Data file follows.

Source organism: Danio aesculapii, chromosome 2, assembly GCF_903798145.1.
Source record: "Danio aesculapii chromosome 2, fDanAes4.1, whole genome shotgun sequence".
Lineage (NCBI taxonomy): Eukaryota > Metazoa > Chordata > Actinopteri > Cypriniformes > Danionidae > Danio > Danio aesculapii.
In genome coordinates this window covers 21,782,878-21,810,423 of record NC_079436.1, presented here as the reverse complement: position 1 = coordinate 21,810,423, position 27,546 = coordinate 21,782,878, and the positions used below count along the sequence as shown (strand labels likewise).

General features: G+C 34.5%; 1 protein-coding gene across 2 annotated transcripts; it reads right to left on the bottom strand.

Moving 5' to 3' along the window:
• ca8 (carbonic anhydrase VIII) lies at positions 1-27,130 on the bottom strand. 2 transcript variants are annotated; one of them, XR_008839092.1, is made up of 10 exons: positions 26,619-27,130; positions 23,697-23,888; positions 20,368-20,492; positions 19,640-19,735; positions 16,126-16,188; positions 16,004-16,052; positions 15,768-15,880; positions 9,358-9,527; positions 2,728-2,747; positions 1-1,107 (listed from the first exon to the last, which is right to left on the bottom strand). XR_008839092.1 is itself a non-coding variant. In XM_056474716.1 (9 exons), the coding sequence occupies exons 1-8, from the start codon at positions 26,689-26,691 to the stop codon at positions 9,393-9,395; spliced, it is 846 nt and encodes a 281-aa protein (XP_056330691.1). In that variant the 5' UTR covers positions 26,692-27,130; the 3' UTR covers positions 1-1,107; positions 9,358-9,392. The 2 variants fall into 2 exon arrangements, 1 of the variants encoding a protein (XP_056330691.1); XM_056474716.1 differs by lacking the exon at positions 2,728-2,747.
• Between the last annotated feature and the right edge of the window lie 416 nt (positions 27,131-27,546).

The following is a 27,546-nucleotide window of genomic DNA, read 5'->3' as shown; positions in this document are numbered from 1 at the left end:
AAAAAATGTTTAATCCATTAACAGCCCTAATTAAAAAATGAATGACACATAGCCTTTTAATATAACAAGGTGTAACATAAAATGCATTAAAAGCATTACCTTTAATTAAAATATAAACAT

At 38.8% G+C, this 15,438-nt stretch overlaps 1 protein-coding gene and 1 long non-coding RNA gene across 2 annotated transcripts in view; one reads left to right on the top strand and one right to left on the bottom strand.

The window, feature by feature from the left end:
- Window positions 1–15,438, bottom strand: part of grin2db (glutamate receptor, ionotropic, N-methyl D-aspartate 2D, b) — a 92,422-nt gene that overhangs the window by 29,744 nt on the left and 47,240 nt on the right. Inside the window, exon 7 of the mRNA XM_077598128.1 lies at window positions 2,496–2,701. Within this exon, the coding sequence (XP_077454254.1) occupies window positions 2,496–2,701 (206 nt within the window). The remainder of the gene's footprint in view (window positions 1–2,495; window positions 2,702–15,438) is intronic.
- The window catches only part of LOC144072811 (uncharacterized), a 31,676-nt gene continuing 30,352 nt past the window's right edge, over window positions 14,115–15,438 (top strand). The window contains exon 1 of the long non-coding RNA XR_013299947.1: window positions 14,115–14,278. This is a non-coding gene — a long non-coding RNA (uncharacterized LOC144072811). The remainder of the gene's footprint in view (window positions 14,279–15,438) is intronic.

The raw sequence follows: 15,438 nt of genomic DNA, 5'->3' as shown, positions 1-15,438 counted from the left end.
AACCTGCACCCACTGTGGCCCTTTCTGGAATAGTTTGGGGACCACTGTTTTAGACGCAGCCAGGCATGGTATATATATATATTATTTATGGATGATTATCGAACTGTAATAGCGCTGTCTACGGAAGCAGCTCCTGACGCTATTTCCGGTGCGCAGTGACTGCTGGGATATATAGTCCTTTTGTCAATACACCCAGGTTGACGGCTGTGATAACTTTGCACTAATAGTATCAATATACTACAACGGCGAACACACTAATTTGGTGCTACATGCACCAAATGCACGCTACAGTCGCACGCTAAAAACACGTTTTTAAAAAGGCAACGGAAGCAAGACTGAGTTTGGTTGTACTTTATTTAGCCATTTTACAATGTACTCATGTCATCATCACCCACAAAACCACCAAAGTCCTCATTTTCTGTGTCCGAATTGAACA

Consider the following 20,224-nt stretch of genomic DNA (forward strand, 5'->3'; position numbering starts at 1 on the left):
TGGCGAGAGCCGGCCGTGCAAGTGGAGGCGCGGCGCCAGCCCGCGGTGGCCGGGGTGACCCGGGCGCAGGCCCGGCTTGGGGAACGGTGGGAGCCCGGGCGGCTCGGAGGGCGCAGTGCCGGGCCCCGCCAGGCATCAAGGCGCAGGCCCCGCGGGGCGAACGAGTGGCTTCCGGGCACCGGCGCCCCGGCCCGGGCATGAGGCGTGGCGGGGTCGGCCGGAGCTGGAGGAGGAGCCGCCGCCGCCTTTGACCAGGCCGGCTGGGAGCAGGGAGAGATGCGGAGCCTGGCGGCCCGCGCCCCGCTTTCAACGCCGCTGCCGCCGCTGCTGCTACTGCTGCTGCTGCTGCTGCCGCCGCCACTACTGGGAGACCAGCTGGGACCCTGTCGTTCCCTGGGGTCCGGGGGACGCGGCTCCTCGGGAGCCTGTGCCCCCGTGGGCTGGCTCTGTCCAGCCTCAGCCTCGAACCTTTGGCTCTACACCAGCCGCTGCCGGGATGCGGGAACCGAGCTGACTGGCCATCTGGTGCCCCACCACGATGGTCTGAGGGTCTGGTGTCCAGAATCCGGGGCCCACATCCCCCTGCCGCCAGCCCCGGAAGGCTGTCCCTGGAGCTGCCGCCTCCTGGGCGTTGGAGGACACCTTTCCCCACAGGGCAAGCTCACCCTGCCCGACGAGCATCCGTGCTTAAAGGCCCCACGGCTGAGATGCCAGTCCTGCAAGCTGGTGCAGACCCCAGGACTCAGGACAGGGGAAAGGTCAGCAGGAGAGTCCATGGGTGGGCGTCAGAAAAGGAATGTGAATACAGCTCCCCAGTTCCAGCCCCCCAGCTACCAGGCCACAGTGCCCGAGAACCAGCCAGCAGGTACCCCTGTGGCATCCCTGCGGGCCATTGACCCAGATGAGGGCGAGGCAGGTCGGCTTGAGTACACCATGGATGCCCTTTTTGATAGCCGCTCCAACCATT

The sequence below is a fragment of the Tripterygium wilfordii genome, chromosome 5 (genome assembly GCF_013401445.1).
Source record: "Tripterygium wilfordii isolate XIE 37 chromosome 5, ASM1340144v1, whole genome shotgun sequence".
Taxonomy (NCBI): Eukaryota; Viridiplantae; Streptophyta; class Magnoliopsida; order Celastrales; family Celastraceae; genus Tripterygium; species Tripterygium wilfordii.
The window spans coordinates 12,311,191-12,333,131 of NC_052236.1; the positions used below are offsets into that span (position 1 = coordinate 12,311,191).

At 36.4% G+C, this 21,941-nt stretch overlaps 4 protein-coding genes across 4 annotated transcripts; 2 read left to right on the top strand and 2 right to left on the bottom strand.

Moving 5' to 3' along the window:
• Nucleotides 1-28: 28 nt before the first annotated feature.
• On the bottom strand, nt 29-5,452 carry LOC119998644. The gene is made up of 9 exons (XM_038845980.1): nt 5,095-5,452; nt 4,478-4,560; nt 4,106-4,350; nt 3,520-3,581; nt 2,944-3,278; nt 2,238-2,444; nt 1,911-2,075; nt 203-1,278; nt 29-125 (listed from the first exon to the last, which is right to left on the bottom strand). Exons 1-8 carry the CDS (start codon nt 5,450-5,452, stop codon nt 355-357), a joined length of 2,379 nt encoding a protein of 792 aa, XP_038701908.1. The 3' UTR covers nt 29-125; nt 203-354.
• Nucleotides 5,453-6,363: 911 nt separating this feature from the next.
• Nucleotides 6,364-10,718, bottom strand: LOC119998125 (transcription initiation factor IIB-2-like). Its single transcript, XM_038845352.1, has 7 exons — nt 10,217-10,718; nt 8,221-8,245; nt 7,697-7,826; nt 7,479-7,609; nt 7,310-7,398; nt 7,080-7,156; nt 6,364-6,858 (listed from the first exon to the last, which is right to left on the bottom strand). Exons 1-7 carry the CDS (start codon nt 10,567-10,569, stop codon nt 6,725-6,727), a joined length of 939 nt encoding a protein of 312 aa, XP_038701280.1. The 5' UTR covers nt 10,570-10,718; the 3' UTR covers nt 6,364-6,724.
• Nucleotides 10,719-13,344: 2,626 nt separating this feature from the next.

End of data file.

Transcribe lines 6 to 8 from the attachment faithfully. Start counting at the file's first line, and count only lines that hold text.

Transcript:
Moving 5' to 3' along the window:
• ca8 (carbonic anhydrase VIII) lies at positions 1-27,130 on the bottom strand. 2 transcript variants are annotated; one of them, XR_008839092.1, is made up of 10 exons: positions 26,619-27,130; positions 23,697-23,888; positions 20,368-20,492; positions 19,640-19,735; positions 16,126-16,188; positions 16,004-16,052; positions 15,768-15,880; positions 9,358-9,527; positions 2,728-2,747; positions 1-1,107 (listed from the first exon to the last, which is right to left on the bottom strand). XR_008839092.1 is itself a non-coding variant. In XM_056474716.1 (9 exons), the coding sequence occupies exons 1-8, from the start codon at positions 26,689-26,691 to the stop codon at positions 9,393-9,395; spliced, it is 846 nt and encodes a 281-aa protein (XP_056330691.1). In that variant the 5' UTR covers positions 26,692-27,130; the 3' UTR covers positions 1-1,107; positions 9,358-9,392. The 2 variants fall into 2 exon arrangements, 1 of the variants encoding a protein (XP_056330691.1); XM_056474716.1 differs by lacking the exon at positions 2,728-2,747.
• Between the last annotated feature and the right edge of the window lie 416 nt (positions 27,131-27,546).